PADRAIG MOVES TO THE TOP

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Padraig Harrington today carded a superb 68 in miserable conditions to boost his chances of becoming the first home winner of the Irish Open in 25 years.

Padraig Harrington today carded a superb 68 in miserable conditions to boost his chances of becoming the first home winner of the Irish Open in 25 years.
Harrington defied strong, gusting winds at Adare Manor to card five birdies and one bogey and set the clubhouse target at three under par, one ahead of England’s Simon Wakefield.
Tees were brought forward for the second day in succession – this time by 321 yards – and Harrington took advantage with three birdies in his first seven holes after starting from the 10th.
The 35-year-old Dubliner, looking to become the first Irish winner of the title since John O’Leary in 1982, dropped his first shot of the day on the 18th but bounced straight back with a birdie on the first.
He also birdied the fourth but missed good chances on the seventh and ninth, the latter from just three feet, to finish one off the lead held by Sweden’s Peter Hanson, who was yet to begin his second round.
“I played really well and created a lot of chances,” said Harrington. “I didn’t get myself into any bother all day and it’s hard to believe I shot 68 and I’m thinking of what might have been.
“The course is set up very reasonably considering the conditions and on every hole I was thinking about trying to make birdie, rather than yesterday when it was trying to make par.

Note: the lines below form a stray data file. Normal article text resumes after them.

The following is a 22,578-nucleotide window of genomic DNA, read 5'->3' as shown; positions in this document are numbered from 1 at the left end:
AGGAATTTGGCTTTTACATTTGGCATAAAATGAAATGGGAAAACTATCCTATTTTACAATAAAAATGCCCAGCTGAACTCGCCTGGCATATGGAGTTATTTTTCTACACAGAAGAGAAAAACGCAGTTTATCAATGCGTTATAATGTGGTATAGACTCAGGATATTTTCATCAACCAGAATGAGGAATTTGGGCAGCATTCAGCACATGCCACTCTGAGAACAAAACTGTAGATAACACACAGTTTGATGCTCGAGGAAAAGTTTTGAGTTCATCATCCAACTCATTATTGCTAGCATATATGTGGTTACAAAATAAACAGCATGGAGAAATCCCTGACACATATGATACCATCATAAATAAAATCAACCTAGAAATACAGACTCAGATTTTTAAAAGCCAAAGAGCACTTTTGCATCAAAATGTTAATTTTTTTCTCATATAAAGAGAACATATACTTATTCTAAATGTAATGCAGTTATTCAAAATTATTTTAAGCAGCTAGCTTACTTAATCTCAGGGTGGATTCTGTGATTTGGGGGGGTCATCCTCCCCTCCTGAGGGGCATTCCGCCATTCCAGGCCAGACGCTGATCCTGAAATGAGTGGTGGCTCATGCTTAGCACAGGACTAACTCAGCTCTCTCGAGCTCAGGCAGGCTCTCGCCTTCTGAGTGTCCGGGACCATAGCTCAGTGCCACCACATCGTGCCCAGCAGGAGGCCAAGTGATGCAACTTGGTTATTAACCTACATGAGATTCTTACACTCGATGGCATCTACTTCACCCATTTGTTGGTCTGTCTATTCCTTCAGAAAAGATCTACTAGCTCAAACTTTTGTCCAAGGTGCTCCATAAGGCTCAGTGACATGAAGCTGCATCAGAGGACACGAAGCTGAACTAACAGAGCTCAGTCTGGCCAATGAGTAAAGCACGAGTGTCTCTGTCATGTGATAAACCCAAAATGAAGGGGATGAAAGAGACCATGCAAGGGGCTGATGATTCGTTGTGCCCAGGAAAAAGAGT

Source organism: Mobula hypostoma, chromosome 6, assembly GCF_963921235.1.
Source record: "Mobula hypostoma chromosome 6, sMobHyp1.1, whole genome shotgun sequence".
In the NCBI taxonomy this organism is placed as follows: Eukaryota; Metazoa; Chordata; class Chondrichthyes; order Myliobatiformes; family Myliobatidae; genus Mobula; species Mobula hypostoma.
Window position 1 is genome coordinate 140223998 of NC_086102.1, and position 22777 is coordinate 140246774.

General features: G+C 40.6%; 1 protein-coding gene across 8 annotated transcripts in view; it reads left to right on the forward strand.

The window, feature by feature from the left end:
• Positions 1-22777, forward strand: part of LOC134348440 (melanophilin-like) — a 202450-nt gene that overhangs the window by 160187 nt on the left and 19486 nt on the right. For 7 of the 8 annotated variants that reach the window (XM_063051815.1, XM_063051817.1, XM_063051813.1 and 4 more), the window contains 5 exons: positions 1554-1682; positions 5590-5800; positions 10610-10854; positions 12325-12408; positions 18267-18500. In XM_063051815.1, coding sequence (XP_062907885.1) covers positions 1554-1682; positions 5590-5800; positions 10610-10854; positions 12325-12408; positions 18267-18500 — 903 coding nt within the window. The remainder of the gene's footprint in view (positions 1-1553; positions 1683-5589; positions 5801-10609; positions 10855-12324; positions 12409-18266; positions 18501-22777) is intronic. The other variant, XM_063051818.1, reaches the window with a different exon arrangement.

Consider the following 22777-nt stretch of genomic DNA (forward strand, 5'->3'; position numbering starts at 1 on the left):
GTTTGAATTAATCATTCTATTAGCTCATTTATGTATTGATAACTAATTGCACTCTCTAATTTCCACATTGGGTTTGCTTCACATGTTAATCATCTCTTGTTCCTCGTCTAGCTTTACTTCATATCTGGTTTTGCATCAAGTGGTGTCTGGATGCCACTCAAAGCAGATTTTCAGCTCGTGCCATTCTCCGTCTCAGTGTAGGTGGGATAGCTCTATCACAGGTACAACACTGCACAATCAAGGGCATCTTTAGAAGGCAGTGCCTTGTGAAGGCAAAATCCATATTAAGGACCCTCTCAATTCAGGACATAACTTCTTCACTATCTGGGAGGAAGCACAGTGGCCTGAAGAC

“I prefer a course like this, the wind doesn’t bother me and I know I have an advantage in that sort of weather. You were worried about getting the ball up in the wind because it could go anywhere, but if you hit a good tee shot you at least had a decent club into the green.
“The course is actually very sheltered, there are few holes where you get the full brunt of the wind. If we were playing any other golf course we’d all be sitting in the clubhouse looking out at it. It’s very playable in extreme weather.”
It is unlikely everyone agreed with Harrington’s assessment of the course, Jeev Milka Singh crashing to an 82 and overnight joint leader Simon Dyson struggling to a 78.
That was 10 shots worse than his first round and left the former Walker Cup star on two over par, six off the lead.
Harrington’s score was the only sub-70 effort so far, although Wales’ Bradley Dredge had managed a 71 to finish alongside Dyson on two over.

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